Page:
Polaroid Zip Review: Are Portable Printers Worth It?

Polaroid Zip Review: Are Portable Printers Worth It?

After two weeks with the Polariod Zip, I determinded that it’s solid as long as you’re not expecting premium prints.

Software (C+):

  • The app wasn’t built by a software-first company. My advice: don’t worry about editing, filtering or cropping your photos in the printer app. Edit beforehand, in your phone’s photo app, or an app that’s specifically designed for photo editing. Then, import.
  • You can print anything from your phone’s camera roll. You can also connect with your social media profiles, like Instagram and Facebook or grab photos from your Google library.
  • Once you find the picture you want to print, it shows a clear diagram of what’s going to be printed and what will be cut off. You can easily make adjustments, unlike Sprocket.
  • The app isn’t intuitive or clean:
  • Scrolling is not smooth when going through your camera roll. It jumps.
  • The default camera roll interface is a two-by-six grid. You can modify it, but it changes back each time you open the app.
  • The pictures don’t show up in the correct order. The first 150 or so are ordered correctly, but once you get past that point, all of the files are out of order. For example, my 150th picture is from late 2018, but the 151st is from 2008. It’s just a bug and not a huge deal, but I’m not sure when it’ll get patched.
  • Moving in and out of menus is slow.
  • I had issues installing the new firmware update. It failed multiple times before completing successfully.

Printer Quality (C-):

  • Once you pick a photo to print, it takes 44 seconds for it to print completely. I was impressed with the turnaround time.
  • The print quality is fine and you won’t notice a difference in quality compared to Sprocket at a glance. But if you look closely while in direct lighting, you’ll notice there is slightly less detail.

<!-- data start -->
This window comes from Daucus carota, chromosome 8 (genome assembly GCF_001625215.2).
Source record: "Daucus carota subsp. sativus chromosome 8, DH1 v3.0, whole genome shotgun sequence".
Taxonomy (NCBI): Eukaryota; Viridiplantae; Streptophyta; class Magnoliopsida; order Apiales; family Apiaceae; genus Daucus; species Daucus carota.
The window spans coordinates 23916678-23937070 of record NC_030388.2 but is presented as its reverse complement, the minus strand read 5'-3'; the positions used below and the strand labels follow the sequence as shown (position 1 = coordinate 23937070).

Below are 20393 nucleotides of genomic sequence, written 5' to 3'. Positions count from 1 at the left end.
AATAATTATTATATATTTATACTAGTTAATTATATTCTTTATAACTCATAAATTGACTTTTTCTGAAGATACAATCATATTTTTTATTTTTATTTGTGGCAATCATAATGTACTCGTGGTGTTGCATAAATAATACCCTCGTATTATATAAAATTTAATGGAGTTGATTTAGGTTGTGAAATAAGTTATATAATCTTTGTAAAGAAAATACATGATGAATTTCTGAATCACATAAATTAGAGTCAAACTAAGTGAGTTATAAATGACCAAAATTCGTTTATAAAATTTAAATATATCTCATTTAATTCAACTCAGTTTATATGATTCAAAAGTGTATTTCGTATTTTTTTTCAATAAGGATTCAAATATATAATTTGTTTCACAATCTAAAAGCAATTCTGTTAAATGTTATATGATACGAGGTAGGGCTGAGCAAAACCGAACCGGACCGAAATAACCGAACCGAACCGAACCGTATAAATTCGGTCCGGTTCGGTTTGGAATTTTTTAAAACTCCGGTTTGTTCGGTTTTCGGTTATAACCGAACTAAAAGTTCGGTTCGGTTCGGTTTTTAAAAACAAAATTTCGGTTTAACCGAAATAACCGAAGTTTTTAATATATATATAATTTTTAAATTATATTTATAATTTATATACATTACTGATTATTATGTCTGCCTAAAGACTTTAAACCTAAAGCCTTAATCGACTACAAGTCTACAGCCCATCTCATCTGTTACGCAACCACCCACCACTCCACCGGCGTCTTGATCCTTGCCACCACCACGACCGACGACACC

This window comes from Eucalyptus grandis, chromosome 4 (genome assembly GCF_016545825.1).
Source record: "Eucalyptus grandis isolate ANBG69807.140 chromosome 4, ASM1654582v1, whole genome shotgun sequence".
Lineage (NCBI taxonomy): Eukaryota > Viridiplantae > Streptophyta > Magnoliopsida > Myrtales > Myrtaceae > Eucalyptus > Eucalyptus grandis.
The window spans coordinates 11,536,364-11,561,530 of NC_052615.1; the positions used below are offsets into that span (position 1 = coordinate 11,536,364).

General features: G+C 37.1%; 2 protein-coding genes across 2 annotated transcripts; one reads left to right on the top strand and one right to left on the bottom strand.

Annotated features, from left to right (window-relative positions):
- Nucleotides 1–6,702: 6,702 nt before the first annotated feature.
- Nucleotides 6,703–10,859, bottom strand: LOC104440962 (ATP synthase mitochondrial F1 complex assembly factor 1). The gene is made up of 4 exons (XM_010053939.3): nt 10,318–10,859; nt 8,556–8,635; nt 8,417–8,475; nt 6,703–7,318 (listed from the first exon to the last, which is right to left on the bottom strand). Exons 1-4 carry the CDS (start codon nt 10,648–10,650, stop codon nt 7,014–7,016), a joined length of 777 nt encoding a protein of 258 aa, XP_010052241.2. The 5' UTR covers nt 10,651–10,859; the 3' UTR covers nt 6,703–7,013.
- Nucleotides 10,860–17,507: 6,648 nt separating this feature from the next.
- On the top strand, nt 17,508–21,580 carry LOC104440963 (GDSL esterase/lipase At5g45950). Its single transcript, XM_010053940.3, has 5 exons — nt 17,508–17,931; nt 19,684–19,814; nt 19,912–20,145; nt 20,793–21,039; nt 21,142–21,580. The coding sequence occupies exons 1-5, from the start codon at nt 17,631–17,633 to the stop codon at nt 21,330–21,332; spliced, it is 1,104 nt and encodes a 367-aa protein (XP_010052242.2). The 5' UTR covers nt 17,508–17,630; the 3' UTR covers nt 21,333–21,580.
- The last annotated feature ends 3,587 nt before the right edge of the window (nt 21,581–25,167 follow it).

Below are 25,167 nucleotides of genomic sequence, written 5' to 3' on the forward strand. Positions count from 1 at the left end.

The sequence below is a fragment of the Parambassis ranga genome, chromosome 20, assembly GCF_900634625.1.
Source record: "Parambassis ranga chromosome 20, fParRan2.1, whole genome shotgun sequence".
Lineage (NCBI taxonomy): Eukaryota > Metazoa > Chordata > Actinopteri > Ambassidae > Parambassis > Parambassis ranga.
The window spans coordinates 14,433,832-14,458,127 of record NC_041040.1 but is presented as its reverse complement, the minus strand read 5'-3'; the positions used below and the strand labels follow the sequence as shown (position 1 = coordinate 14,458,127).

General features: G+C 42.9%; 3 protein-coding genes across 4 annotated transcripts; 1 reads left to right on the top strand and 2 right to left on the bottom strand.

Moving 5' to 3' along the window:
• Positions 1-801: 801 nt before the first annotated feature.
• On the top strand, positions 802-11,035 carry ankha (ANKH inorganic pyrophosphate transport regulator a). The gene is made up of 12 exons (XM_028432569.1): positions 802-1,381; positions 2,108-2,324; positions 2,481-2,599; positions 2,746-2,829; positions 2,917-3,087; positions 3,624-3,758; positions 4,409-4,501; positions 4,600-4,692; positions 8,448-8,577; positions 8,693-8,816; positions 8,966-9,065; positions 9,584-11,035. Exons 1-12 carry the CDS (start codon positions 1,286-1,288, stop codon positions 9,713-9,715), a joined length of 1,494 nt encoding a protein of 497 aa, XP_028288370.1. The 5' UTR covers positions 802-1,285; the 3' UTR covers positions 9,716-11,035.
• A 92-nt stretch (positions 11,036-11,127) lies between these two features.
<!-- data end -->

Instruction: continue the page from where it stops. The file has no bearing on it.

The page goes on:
Features (D):

  • You don’t need ink cartridges, just paper. These use ZINK Zero Ink technology. The papers have several layers and the heat, pulse, and intensity from the printer makes the paper change colors.
  • There’s an option to add a timestamp to your printed photos.
  • Polaroid image editing has more features and is smoother than HP’s.
  • You can take pictures inside the app with your camera, but I don’t suggest it.
  • There’s an interesting collage feature that lets you print four tiny pictures on one sheet. I’m not sure how valuable four tiny 1” x 1.5” images printed on an already tiny 2” x 3” sheet is.

Price (B):

Quick Review (TL;DR)

  • Software: Zip has a better interface for positioning photos on paper.
  • Print Quality: It looks about the same as Sprocket.
  • Features: You can create a collage of four tiny photos on one 2” x 3” paper.
  • Price: It’s $90 on Amazon and $0.48 per photo paper.

Who is this for?

You’re OK struggling a little to find photos to print in exchange for the best photo positioning experience. Scrolling through your camera roll isn’t smooth and sometimes the photos are not in the right order.

Cam is a 31-year-old tech enthusiast, entrepreneur, and the brains behind Power Moves. Since 2016, he's been on a mission to deliver honest, unfiltered insights into the latest tech gadgets—without the influence of big tech sponsorships. From smart home devices to wearable tech, Cam dives deep into each product, offering readers in-depth analyses and genuine recommendations.